The Passing of the Land Act in 1870 was the first success of the Irish tenant farmers in their long struggle against Irish landlordism. This Gladstonian enactment gave the tenant farmers the right to be compensated in the event of eviction and for improvements carried out during their tenancy. However it did not secure for these hard pressed people the security of tenure which they had so long sought. Moreover the much heralded Land Act enabled Landlords to contract out of its provisions, thereby leaving their tenants without even the limited benefits of Gladstones measure.
The Athy and County Kildare landlord The Duke of Leinster was amongst the first of the Irish landlords to attempt to defeat his tenants’ rights under the 1870 Act. The Leinster Lease, as it became known, a model of legal ingenuity was presented by the Duke’s agents to his various tenants. Prepared with the Duke’s interest in mind, it totally and cruelly side-stepped the 1870 Act which the tenant farmers had so recently welcomed. Local opposition to the terms of the Leinster Lease saw the foundation of the Tenants’ Defence Association in Athy. This was the first such association formed in Ireland after the decline following the passing of the 1870 Land Act of Isaac Butt’s Tenant League of 1868.
The Athy Tenants’ Association held its first meeting on Tuesday, 19 November 1872 with Captain Morgan of Rahinderry in the chair. Local man Thomas P. Kynsey J.P. acted as Secretary to the meeting which passed the following resolutions.
“Moved by MR. THOMAS ROBERTSON, Narraghmore -
Seconded by MR. THOS. P. KYNSEY, J.P. Athy -
I - That, a Tenants’ Defence Association be established, consisting of a Chairman, Secretary, Treasurer, and Committee of Twelve Members. The Subscription of each Member to be FIVE SHILLINGS, per annum.’
Moved by the VERY REVEREND CANON QUINN, D.D., P.P. -
Seconded by MR. ROBERT ANDERSON, Castlemitchell -
II - `That, the objects of the Association be to unite the Tenants against any encroachment on their rights, and to promote by every legal and Constitutional means, the social interests and Independence of the Tenant Class.’
Moved by MR. WILLIAM DAVIDSON, Esker -
Seconded by P. CAHILL, ESQ., L.L.D. -
III - `That, as an attempt has been made on the LEINSTER ESTATES to deprive the Tenants of all the advantages conferred on them by the `LAND ACT’, the attempt in question should receive the instant and most determined opposition from the Association.”
In the years immediately following the foundation of the Tenants’ Defence Association in Athy, the Duke of Leinster succeeded in overcoming local opposition to the terms of the Leinster Lease. Some of the Association’s leaders were themselves to accept the terms of the lease, undoubtedly under the threat of eviction. One such signatory was James Leahy, Chairman of Athy Town Commissioners, who admitted signing the Leinster Lease for his farm at Ardscull. In 1878 the Duke submitted the lease to Athy Board of Guardians in respect of some land held by them as tenants of the Leinster Estate. At a special Board meeting on 1 January 1879, the Guardians declined to execute the Lease indicating “that this Board, as the representatives of the people decline to give their signatories to a document directly opposed to the provisions of the Land Act of 1870.”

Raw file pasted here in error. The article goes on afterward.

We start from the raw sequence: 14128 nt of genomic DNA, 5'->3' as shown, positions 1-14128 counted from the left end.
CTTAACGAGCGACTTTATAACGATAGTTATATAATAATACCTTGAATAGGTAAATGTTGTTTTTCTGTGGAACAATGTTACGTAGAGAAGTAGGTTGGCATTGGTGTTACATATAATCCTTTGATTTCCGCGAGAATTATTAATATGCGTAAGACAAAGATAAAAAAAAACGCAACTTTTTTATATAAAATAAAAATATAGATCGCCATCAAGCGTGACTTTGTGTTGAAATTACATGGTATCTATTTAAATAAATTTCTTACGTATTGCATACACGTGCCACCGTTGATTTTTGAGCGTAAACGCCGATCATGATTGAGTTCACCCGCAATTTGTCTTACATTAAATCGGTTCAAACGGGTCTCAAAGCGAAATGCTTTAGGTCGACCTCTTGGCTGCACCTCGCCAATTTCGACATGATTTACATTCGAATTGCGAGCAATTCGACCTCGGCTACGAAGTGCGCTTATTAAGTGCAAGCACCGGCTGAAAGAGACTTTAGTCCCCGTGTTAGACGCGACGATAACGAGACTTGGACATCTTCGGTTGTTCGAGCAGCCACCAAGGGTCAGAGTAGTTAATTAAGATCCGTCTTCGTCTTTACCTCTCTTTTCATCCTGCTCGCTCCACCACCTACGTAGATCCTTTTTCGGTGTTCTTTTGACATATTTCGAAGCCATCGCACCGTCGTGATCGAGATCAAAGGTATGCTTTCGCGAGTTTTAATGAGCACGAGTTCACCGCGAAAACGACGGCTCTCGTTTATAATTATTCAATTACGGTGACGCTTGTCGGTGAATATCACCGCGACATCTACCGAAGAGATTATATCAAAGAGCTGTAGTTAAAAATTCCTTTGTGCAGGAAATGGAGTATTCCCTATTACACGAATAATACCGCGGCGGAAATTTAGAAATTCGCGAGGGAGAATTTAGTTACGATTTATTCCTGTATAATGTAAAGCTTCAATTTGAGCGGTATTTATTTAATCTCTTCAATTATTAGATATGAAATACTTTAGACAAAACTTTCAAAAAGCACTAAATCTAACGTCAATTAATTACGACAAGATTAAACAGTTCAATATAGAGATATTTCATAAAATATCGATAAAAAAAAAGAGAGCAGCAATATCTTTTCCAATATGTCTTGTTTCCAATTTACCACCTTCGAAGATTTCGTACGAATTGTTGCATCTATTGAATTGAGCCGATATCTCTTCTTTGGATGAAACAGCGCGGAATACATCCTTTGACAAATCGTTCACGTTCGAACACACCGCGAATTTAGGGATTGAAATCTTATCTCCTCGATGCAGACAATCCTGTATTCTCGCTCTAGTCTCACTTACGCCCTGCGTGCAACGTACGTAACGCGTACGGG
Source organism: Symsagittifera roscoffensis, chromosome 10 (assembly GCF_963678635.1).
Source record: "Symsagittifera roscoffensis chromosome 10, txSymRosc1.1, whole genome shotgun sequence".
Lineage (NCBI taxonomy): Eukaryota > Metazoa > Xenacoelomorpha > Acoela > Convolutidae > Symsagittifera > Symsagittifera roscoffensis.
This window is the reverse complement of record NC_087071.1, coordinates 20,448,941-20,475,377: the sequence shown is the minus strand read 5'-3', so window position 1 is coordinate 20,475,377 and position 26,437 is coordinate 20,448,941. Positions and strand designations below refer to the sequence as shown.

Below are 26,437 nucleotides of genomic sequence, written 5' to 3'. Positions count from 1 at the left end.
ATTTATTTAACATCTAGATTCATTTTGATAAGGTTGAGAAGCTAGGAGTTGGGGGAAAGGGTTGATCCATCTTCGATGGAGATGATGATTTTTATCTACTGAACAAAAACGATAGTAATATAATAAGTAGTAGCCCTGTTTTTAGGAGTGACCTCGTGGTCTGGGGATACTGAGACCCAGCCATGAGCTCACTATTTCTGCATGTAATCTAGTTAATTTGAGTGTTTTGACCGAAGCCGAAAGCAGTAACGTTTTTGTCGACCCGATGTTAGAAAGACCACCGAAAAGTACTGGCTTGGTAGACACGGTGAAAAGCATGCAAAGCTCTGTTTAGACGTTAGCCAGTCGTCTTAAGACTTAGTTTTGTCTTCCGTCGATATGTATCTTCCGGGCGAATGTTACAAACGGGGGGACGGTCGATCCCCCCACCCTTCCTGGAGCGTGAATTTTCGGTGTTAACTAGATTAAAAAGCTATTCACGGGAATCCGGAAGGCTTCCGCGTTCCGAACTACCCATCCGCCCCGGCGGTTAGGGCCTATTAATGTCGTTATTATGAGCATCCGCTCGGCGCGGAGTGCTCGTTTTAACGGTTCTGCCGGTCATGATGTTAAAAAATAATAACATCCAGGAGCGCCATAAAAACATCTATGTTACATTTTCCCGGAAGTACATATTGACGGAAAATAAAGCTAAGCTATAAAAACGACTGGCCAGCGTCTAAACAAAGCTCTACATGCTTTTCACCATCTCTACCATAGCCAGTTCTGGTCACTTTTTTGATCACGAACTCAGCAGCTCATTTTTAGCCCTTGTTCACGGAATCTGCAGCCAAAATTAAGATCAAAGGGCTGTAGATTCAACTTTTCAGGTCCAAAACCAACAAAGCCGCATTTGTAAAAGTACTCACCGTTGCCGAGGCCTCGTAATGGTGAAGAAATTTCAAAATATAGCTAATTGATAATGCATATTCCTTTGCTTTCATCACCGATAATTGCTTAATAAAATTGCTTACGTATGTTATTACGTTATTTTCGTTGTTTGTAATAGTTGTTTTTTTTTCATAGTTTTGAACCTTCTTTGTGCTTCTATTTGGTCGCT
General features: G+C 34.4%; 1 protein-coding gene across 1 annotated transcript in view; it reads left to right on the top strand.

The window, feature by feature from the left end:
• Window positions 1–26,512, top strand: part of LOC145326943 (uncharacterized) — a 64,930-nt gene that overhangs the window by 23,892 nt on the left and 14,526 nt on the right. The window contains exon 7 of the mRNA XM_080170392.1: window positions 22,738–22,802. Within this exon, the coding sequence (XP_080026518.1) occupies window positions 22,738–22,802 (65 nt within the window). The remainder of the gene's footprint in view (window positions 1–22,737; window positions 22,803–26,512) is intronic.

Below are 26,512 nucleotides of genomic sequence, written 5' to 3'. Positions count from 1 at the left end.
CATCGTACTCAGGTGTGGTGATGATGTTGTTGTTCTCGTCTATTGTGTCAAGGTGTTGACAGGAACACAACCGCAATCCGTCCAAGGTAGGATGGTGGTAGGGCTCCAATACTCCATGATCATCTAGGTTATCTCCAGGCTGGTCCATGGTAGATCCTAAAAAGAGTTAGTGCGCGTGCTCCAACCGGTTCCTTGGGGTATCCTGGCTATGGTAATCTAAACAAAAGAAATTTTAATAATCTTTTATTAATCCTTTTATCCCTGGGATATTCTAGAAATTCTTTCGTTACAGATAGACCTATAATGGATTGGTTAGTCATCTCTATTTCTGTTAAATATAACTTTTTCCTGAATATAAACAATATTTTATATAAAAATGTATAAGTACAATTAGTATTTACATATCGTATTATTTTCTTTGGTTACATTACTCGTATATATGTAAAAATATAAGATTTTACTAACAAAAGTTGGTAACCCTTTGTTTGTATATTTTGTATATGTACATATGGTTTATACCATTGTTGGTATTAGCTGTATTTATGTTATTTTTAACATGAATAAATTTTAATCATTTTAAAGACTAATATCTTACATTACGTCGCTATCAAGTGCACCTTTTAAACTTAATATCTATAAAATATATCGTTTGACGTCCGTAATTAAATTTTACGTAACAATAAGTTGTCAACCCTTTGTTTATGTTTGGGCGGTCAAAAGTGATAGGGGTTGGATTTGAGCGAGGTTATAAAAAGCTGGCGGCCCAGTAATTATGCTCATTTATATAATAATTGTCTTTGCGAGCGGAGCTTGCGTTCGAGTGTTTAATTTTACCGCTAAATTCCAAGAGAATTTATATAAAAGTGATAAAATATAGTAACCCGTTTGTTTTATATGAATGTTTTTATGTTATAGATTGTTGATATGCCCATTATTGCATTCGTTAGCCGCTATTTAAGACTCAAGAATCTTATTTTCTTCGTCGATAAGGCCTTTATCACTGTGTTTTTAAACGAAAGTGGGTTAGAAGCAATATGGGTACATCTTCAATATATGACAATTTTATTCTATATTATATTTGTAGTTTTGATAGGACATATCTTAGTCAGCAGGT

The 1880 Parliamentary Elections brought Charles Stewart Parnell to Athy for perhaps the first time. Andrew Kettle in his memoirs “Material for Victory” wrote of the nomination convention held in the Town Hall, Athy which he attended with Parnell.
“We went to Kildare on a midday train, and had a rare scene with Alderman Harris in the carriage going down. The Alderman was one of the candidates for Kildare, and he begged and prayed Mr. Parnell to get him adopted with a fanatical fervour I shall never forget. When we got to Athy, which was the nomination place, we found that Father Farrelly and young Kavanagh had a candidate ready in the person of Mr. James Leahy who represented it for years afterwards. Mr. Parnell turned to me and said: `This fat man will be no use. He will fall asleep in the House. I must propose you.’ I never meant to go to Parliament if I could help it, and said: `He will do very well. You may want me somewhere else.` He was not half satisfied, and he cross-examined Mr. Leahy as to how he would be able to attend and sit up at night, but the candidate said `Yes’ to everything. So, as his friends were insistent, he had to take him. Father Nolan of Kildare Town was holding a Harris Meldon meeting at the Market House when he came out, but Mike Boyton moved somebody else to another chair and started a Leahy meeting on the same platform, so after a little Father Nolan said he would not play second fiddle to anyone, so he bid us good-bye and left.”
This was the same James Leahy who had served as Chairman of Athy Town Commissioners and who was to represent South Kildare in the House of Commons until 1895.
Opposition to the Leinster Lease was maintained at a low key throughout 1879 and 1880 but evictions in September 1880 of tenants of the Verschoyle Estate prompted the formation of a local branch of the Land League. Public agitation in Athy took on a new and more fervent pitch under the guidance of local land league organiser Michael Boyton. On Sunday, 10 October 1880, the first Land League meeting was held in Athy. Addressed by Michael Boyton, the assembled crowd was told that he had come to Athy “commissioned by Charles Stewart Parnell to establish the Athy branch of the Land League.”
….. TO BE CONTINUED NEXT WEEK …..